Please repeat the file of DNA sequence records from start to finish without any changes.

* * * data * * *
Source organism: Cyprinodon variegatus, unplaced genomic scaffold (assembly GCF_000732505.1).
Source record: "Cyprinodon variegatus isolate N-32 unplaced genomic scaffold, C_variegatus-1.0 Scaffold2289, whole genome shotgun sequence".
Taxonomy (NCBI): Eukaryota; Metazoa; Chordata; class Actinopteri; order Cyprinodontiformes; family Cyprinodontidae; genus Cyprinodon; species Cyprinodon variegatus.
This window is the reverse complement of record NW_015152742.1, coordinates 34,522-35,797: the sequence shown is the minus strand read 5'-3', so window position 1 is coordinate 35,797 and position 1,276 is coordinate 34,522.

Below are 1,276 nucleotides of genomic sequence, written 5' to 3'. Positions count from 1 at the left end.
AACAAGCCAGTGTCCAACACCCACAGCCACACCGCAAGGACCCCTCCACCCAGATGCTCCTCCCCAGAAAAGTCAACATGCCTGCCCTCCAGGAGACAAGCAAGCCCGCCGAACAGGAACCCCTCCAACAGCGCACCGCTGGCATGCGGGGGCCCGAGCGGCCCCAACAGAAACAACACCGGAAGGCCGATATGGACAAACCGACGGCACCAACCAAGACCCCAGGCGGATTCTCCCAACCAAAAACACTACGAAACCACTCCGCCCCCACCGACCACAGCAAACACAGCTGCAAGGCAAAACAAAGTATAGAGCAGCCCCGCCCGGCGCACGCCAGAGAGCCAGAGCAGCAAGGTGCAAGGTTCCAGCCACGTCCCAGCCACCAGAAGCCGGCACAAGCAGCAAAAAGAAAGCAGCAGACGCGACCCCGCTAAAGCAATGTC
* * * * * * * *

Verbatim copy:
Source organism: Cyprinodon variegatus, unplaced genomic scaffold (assembly GCF_000732505.1).
Source record: "Cyprinodon variegatus isolate N-32 unplaced genomic scaffold, C_variegatus-1.0 Scaffold2289, whole genome shotgun sequence".
Taxonomy (NCBI): Eukaryota; Metazoa; Chordata; class Actinopteri; order Cyprinodontiformes; family Cyprinodontidae; genus Cyprinodon; species Cyprinodon variegatus.
This window is the reverse complement of record NW_015152742.1, coordinates 34,522-35,797: the sequence shown is the minus strand read 5'-3', so window position 1 is coordinate 35,797 and position 1,276 is coordinate 34,522.

Below are 1,276 nucleotides of genomic sequence, written 5' to 3'. Positions count from 1 at the left end.
AACAAGCCAGTGTCCAACACCCACAGCCACACCGCAAGGACCCCTCCACCCAGATGCTCCTCCCCAGAAAAGTCAACATGCCTGCCCTCCAGGAGACAAGCAAGCCCGCCGAACAGGAACCCCTCCAACAGCGCACCGCTGGCATGCGGGGGCCCGAGCGGCCCCAACAGAAACAACACCGGAAGGCCGATATGGACAAACCGACGGCACCAACCAAGACCCCAGGCGGATTCTCCCAACCAAAAACACTACGAAACCACTCCGCCCCCACCGACCACAGCAAACACAGCTGCAAGGCAAAACAAAGTATAGAGCAGCCCCGCCCGGCGCACGCCAGAGAGCCAGAGCAGCAAGGTGCAAGGTTCCAGCCACGTCCCAGCCACCAGAAGCCGGCACAAGCAGCAAAAAGAAAGCAGCAGACGCGACCCCGCTAAAGCAATGTC